In this article, you will learn how to use a wildcard in Excel!

Sometimes you come across various situations where you have a huge set of data in Excel and you don’t remember the entire phrase you want to search for and you remember only a part of it and you wish you could somehow get to that cell. There might be situations where you would like to tweak some character or text related functions to behave in a certain way to match only a part of the phrase or a word, but you always wondered how to do this in Excel. Well, In these case, Wildcards come in handy!!

Let’s see how we can use Wildcards. The two wildcards allowed in Excel are: “*” (asterisk – used to substitute multiple characters) and “?” (question mark – used to substitute one character). There is another wildcard which helps in searching for an asterisk or a question mark and that is the tilde “~”. Let’s take an example and understand how to use these. Please use the following file to follow along with the examples which we look at.

Please use the following file to follow along with the examples which we look at:

Download Excel here

Example 1: Usage of wildcard “*” (asterisk)

  1. We’ll take the data in the columns A, B and C (i.e. the list of Top 100 most populated cities in the USA and their population) and try to fill in the required details in column H and column IAstrisk Wildcard : Here's our example
  2. The city column in Column B isn’t just names of the cities but the name of the city along with the state. It is in the format “City”, “State” as represented in the snapshot belowAsterisk Wildcard Image 2 : We want to count and Sum with the Criteria being "California" in the word "Los Angeles, California" using the asterisk wildcard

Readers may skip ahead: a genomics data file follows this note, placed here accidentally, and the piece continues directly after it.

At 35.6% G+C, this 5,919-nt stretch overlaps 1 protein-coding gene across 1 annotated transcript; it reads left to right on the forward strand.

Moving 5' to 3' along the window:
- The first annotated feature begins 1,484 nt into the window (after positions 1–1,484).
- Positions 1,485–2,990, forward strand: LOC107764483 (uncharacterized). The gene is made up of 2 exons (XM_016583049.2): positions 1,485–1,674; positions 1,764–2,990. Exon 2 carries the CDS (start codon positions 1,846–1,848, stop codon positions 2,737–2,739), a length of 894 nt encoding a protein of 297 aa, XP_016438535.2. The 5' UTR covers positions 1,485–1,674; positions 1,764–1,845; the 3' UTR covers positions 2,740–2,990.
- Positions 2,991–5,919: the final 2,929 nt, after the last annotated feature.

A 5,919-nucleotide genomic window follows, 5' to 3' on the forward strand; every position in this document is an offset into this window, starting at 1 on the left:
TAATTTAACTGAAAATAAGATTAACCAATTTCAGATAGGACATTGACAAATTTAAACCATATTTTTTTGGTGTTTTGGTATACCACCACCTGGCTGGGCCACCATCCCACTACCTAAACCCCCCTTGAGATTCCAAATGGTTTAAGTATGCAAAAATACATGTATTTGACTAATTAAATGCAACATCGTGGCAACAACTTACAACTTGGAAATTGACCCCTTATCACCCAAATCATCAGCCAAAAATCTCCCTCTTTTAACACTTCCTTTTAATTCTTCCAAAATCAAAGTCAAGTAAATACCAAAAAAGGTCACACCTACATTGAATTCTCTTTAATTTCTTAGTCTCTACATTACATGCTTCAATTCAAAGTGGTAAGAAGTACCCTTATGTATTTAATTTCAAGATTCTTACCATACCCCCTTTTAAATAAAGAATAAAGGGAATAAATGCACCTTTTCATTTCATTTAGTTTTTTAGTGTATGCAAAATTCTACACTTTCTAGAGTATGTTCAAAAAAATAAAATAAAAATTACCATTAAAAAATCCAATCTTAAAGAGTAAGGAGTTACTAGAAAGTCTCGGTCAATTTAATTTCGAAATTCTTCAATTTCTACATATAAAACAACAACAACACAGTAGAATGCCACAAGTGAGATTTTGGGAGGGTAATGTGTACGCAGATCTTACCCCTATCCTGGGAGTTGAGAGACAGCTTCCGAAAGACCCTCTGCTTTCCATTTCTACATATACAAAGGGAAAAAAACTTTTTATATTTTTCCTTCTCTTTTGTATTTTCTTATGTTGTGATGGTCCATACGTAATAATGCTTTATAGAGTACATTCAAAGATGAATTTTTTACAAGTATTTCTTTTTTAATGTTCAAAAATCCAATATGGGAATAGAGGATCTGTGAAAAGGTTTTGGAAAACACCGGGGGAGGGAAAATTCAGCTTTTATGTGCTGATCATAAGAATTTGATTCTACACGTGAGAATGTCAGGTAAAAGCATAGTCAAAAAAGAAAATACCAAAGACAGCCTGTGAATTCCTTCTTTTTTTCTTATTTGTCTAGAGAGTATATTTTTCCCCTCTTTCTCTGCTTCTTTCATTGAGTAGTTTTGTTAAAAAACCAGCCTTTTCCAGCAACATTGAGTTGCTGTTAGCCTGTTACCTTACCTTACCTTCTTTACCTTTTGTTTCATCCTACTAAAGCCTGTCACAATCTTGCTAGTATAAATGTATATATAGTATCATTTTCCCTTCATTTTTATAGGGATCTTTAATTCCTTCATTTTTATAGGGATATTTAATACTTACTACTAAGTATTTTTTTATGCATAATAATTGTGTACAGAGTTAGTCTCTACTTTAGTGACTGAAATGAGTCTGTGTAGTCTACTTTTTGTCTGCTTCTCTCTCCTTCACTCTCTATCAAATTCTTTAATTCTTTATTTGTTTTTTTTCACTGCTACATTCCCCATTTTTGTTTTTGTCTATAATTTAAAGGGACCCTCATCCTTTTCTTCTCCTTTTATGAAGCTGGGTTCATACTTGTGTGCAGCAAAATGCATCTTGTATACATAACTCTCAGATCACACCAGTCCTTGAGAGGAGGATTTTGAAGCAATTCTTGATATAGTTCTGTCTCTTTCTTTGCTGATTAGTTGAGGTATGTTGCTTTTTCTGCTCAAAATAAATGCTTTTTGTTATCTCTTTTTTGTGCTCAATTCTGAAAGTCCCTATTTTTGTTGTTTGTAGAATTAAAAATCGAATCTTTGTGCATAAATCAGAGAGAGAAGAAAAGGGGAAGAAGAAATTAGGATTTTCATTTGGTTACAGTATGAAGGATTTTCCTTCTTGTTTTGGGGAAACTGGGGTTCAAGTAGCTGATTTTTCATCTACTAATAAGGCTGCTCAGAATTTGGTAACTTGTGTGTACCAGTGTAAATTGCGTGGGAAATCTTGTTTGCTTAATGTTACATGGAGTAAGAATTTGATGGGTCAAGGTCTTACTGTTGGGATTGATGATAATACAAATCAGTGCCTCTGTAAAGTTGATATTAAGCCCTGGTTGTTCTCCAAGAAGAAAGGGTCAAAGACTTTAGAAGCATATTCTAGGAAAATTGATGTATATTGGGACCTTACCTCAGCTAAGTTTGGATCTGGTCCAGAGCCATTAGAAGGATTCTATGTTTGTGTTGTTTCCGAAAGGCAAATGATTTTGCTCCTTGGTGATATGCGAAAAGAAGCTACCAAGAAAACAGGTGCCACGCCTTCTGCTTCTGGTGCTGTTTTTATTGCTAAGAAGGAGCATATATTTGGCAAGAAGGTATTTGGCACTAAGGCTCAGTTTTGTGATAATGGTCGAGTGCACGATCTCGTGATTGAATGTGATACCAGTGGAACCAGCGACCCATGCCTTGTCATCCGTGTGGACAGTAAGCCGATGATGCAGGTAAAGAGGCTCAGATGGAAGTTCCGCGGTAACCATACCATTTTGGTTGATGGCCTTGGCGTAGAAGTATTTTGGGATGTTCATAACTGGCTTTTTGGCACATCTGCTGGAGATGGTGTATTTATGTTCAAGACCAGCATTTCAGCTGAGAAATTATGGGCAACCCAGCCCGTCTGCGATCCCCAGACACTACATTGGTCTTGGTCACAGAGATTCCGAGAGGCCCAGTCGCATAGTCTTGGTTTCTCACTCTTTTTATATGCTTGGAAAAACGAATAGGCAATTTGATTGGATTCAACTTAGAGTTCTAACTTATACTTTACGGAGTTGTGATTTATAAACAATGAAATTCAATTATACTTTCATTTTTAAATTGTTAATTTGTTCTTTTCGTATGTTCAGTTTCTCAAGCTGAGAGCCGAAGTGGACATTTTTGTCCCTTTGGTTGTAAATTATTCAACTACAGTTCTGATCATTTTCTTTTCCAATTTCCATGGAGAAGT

3. Since we need to collate the information at the state level, we’ll use the wildcards to find a match for the state(In column G) from Column B, irrespective of the cities involved
  4. In Column H, we’ll write a formula for each state to get the count of cities that are present in the Top 100 largest cities and in column I, we’ll write a formula for each state to get the total population of the cities from that state that are present in the Top 100 largest cities
  5. For Column H, we shall use COUNTIF and for Column I, we shall use SUMIF where the wildcard “*” will be used in the criteria section of the formula
  6. Asterisk Wildcard: A screenshot of the SUMIF and COUNTIF formulas used
  7. The formula in H2 would be as follows, this counts the values in cells B2:B101 when the name in the cell ends with the state name in G2. For this purpose, we are using the “*” symbol


  8. The formula in I2 would be as follows, this sums the values in cells C2:C101 when the name in the range B2:B101 ends with the state name in G2. For this purpose, we are using the “*” symbol


  9. Then you can drag the formulas in H2 & I2 until H51 & I51 respectively. You’ll notice that California and Texas are the states with higher number of cities from the given list with 17 and 13 cities respectivelyAsterisk Wildcard : We were able to get a count using our wildcard although we didn't have an exact match for the counting criterion. This is the power of Wildcards in Excel!